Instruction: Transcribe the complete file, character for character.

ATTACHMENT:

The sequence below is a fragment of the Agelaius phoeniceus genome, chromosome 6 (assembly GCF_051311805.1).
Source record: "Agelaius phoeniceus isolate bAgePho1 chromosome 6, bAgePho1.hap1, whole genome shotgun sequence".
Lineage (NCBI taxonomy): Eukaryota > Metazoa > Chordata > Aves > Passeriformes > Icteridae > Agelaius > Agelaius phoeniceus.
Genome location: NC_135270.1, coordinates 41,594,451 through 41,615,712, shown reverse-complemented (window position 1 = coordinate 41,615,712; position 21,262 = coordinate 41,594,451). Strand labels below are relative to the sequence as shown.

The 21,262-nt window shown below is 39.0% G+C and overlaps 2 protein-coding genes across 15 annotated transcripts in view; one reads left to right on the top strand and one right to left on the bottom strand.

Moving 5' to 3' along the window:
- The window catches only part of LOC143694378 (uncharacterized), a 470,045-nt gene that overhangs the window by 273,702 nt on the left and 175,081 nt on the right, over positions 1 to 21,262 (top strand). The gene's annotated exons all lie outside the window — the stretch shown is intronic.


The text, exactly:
The sequence below is a fragment of the Agelaius phoeniceus genome, chromosome 6 (assembly GCF_051311805.1).
Source record: "Agelaius phoeniceus isolate bAgePho1 chromosome 6, bAgePho1.hap1, whole genome shotgun sequence".
Lineage (NCBI taxonomy): Eukaryota > Metazoa > Chordata > Aves > Passeriformes > Icteridae > Agelaius > Agelaius phoeniceus.
Genome location: NC_135270.1, coordinates 41,594,451 through 41,615,712, shown reverse-complemented (window position 1 = coordinate 41,615,712; position 21,262 = coordinate 41,594,451). Strand labels below are relative to the sequence as shown.

The 21,262-nt window shown below is 39.0% G+C and overlaps 2 protein-coding genes across 15 annotated transcripts in view; one reads left to right on the top strand and one right to left on the bottom strand.

Moving 5' to 3' along the window:
- The window catches only part of LOC143694378 (uncharacterized), a 470,045-nt gene that overhangs the window by 273,702 nt on the left and 175,081 nt on the right, over positions 1 to 21,262 (top strand). The gene's annotated exons all lie outside the window — the stretch shown is intronic.